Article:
COMMENTARY

Obama Administration

Tells Congress It Takes Cash To Care

Photo Credit: President Obama.
Photo Credit: President Obama.

President Obama has appealed to Congress to pass $1.1 billion in new funding to make sure that every American with an opioid use disorder who wants treatment can get it.

The President call came on the back of the House of Representatives vote on legislation highlighting the national prescription opioid and heroin epidemic.

The Obama administration noted that while the legislation was an important first step, funding was critical to deal with the current crisis.

Director of the Office of National Drug Control Policy, Michael Botticelli said, “I have spoken with hundreds of parents and family members across the country who have lost loved ones to overdose. Too many of them shared similar stories about long waits for treatment or a lack of good treatment options in their communities.”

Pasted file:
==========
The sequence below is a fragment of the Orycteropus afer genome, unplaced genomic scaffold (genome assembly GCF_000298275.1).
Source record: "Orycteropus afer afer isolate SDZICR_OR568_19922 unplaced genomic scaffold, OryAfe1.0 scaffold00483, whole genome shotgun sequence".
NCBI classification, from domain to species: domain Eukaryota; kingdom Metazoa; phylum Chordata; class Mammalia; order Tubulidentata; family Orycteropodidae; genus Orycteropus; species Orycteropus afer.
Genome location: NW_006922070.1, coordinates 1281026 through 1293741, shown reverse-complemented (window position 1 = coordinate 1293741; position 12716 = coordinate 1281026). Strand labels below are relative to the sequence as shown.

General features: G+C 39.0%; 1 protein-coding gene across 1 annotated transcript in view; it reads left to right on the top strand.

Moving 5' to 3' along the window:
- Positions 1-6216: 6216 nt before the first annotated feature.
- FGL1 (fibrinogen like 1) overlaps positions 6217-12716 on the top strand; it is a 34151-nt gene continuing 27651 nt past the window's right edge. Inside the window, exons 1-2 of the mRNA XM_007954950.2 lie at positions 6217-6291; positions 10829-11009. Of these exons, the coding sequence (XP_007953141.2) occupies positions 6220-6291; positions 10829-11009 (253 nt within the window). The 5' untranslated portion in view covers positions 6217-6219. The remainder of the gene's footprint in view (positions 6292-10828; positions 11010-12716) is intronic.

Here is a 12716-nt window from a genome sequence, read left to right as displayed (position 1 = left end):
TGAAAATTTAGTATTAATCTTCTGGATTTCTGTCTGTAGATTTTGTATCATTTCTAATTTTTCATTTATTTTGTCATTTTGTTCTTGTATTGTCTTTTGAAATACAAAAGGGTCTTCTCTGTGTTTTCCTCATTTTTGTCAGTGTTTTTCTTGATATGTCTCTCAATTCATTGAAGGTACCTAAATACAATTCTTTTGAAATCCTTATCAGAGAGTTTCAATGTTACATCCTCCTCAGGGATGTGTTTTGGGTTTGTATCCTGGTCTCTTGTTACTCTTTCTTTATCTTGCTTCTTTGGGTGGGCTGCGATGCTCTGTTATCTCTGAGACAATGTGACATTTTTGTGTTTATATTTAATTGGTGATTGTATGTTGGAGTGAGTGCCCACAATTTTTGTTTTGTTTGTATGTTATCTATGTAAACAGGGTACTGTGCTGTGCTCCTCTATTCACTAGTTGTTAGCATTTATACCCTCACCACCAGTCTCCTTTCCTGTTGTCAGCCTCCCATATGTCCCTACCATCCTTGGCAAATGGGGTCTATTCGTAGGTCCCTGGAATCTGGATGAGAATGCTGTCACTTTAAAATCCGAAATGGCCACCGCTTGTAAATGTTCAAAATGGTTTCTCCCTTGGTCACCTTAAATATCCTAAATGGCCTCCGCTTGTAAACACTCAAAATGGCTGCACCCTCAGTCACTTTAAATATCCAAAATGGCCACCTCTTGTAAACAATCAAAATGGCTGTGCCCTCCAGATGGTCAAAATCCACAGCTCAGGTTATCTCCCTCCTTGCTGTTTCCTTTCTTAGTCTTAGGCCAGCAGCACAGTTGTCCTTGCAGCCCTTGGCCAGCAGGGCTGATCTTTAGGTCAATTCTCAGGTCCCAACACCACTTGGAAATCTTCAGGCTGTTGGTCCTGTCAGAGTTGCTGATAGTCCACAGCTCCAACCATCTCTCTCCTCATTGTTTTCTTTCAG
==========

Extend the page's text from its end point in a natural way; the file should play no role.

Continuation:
Botticelli noted that the President’s Budget would go a far way to support the placement of treatment providers in the communities most in need and would continue to develop effective treatment programs.

He further noted that this would build on the Administration efforts to expand evidence-based prevention strategies, increase access to the overdose-reversal drug naloxone, improve prescribing practices for pain medication, and support targeted enforcement activities.

He underscored the point that this disease has taken on a toll on American families as lives are lost as a result of the disease.

“Every day that passes without Congressional action on funding to support the treatment needs of those suffering from opioid use disorders is a missed opportunity to save lives,” Botticelli argued.

He further argued that it needed not be that way if Congress provides the resources to ensure that every American who wants treatment can get it and start the road to recovery.

He also posited that millions of Americans are in recovery from opioid and other substance use disorders because they got needed help.

Yvad Billings, Readers Bureau, Fellow

Edited by Jesus Chan

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